Future Trends with Dr Nadia Ameli
8 February 2021
Future Trends is a series of interviews with researchers at The Bartlett to hear their take on future trends and developments for the built environment in 2021.
This week, we spoke to researchers across The Bartlett Faculty of the Built Environment to find out their predictions for future developments and trends in 2021.
To kick off our series we spoke to Dr Nadia Ameli, Principal Research Fellow at the UCL Institute for Sustainable Resources. Nadia is an experienced researcher on economic, finance, and policy aspects of climate change and related energy issues. Since starting her PhD, her work investigates questions around financial aspects of green investments and how finance can help boost the low-carbon transition. She’s recently been awarded an ERC starting grant focusing on the role of climate finance to meet the Paris goals (2019-2024).
Which trend(s) do you see developing in your area or discipline in 2021?
More climate diplomacy. After the US election, the three major economies – the US, the European Union and China – could re-join forces to tackle climate change (greater international collaboration on technical development and investment, or action on specific economic sectors). China and Europe committed to net-zero emissions by 2060 and 2050, respectively, while US is re-joining the Paris Agreement.
More touches of green recovery. Many countries are using their recovery plans to support climate priorities. For example, The European Commission recently announced that it will be raising 30% of its COVID-19 recovery fund – EUR225 billion – through green bonds, making the EU by far the largest issuer of such instruments. US President Joe Biden pledged to invest $2 trillion in clean energy.
Market euphoria. Financial markets boomed during COVID-19 and investors have a growing appetite for green assets. The rise in savings among the people who have avoided major damage from the pandemic is increasing the values of nearly all financial assets. Part of such savings could go to green assets as investors’ appetite for such investment is growing. We can expect the sustainable finance market as a whole to continue growing strongly, providing solid returns for investors, and pathways to low-carbon transition.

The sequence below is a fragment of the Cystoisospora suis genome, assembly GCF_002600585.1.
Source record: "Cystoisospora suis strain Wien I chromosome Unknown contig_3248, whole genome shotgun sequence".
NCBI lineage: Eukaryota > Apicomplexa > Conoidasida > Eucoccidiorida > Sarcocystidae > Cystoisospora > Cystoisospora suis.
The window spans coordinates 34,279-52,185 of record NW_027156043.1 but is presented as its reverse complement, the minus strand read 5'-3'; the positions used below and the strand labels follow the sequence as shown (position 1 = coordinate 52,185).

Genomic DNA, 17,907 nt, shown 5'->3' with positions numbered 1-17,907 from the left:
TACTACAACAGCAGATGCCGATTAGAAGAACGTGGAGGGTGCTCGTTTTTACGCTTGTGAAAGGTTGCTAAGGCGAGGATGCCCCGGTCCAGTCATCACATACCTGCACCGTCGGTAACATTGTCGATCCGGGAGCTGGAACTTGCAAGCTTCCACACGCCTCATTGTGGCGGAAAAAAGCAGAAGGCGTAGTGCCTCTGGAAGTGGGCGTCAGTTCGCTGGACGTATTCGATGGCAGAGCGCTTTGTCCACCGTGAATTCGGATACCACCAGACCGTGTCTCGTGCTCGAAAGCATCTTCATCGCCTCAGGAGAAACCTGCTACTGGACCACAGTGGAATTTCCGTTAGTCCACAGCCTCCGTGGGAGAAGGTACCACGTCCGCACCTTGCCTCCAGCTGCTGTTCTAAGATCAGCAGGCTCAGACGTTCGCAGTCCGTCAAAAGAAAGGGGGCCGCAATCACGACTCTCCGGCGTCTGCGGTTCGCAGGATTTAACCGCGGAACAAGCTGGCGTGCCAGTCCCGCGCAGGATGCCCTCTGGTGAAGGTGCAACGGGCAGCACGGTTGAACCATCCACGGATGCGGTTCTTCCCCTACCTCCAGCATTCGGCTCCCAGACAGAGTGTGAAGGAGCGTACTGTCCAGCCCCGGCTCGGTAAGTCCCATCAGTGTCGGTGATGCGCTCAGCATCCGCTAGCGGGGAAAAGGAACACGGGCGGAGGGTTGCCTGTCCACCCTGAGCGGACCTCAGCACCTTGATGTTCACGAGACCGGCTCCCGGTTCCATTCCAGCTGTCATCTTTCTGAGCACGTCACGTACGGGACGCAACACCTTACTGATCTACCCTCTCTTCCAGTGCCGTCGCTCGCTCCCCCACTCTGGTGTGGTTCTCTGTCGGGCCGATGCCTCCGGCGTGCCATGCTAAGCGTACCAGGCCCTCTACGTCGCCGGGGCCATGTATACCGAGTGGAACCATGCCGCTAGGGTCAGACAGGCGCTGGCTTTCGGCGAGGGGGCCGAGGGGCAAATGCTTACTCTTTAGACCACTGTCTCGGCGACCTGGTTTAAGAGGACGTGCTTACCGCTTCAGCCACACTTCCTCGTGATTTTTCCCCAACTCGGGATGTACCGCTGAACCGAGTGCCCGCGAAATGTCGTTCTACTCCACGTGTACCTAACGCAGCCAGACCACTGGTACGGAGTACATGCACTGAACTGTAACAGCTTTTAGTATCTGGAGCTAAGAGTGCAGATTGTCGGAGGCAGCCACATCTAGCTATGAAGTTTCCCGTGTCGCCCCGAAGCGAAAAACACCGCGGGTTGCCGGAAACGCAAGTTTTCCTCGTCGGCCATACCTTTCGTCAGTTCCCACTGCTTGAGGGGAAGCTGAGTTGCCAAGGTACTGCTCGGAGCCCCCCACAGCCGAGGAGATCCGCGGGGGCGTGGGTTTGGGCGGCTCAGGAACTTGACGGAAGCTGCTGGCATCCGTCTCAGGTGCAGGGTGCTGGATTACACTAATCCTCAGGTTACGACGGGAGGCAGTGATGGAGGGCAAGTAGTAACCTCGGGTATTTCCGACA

And lastly, renewable energy getting cheap and cheaper. Wind and Solar plants became 70% and 89% cheaper in the last ten years and, their capacity will exceed coal and gas in less than five years (IEA’s Renewables 2020). In fact, solar power has become the ‘cheapest electricity in history’ even below coal.
What you predict to become a focus in the coming year?
More digitalisation and remote working. During the COVID-19 crisis, one area that has seen tremendous growth is digitisation, meaning everything from online customer service to remote working to supply-chain reinvention to the use of artificial intelligence and health care systems. The great acceleration in the use of technology, digitisation, and new forms of working is also redefining the role of offices. They used to be seen as the traditional centre for creating culture and a sense of belonging and now the challenge is to keep the community together while being away.
Government fiscal response. To face the pandemic, governments have deployed massive help in terms of recovery plans and COVID-19 reliefs, however now they would need to figure out how to address their high levels of public debts. A symbolic case is the US where for the first time after World War II, the US public debt projected to be bigger than the economy in fiscal year 2021.
Portfolio adjustments. I’d expect to see substantial portfolio adjustment as companies with healthy balance sheets seek opportunities in a context of discounted assets and lower valuations. This also complements with the availability of private capital led by increasing savings over the pandemic. Overall, how fast and confidence will recover is an open question.